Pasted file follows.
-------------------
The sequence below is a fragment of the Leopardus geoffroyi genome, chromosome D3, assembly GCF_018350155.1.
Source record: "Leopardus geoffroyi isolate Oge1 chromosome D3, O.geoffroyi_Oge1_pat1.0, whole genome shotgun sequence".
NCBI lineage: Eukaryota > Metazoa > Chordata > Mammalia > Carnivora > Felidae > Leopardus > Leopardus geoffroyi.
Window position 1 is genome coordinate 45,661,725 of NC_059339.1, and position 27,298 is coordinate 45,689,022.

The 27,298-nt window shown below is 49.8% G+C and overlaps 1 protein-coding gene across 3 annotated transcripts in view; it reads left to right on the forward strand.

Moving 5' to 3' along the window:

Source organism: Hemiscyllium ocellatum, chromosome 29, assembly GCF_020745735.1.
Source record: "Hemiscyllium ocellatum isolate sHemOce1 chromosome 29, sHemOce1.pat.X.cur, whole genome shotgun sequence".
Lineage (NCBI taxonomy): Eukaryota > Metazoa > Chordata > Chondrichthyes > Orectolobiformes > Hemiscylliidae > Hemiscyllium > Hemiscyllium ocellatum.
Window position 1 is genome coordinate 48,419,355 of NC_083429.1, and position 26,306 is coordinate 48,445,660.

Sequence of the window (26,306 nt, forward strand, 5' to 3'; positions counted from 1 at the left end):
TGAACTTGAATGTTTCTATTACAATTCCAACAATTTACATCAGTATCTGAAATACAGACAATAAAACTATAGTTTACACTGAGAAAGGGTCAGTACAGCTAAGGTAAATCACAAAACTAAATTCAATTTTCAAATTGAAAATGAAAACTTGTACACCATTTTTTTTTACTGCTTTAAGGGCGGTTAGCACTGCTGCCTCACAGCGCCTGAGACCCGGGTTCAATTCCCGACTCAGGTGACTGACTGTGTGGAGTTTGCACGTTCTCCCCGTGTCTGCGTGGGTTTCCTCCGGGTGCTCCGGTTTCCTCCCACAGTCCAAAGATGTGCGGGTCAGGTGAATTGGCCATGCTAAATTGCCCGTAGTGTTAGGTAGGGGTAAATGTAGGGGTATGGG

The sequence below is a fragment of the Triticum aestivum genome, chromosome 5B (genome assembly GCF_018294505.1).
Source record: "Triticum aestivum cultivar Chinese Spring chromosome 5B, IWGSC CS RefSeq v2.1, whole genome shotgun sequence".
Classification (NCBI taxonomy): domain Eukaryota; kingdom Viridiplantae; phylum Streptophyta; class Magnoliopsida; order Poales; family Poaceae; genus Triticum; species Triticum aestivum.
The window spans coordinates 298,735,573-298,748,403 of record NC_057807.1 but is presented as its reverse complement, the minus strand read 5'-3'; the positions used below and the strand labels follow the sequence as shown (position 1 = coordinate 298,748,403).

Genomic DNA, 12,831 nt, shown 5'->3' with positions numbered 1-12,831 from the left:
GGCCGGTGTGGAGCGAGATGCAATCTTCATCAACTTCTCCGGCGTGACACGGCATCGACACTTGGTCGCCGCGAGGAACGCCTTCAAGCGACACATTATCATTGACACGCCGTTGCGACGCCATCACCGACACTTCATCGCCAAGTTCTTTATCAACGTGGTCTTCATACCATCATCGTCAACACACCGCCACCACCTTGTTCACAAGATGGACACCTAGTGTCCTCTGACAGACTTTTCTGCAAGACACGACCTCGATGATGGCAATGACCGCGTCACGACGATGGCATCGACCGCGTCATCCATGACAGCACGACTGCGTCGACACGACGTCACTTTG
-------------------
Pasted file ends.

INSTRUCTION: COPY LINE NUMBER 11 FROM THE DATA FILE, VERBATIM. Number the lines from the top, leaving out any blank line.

Sequence of the window (26,306 nt, forward strand, 5' to 3'; positions counted from 1 at the left end):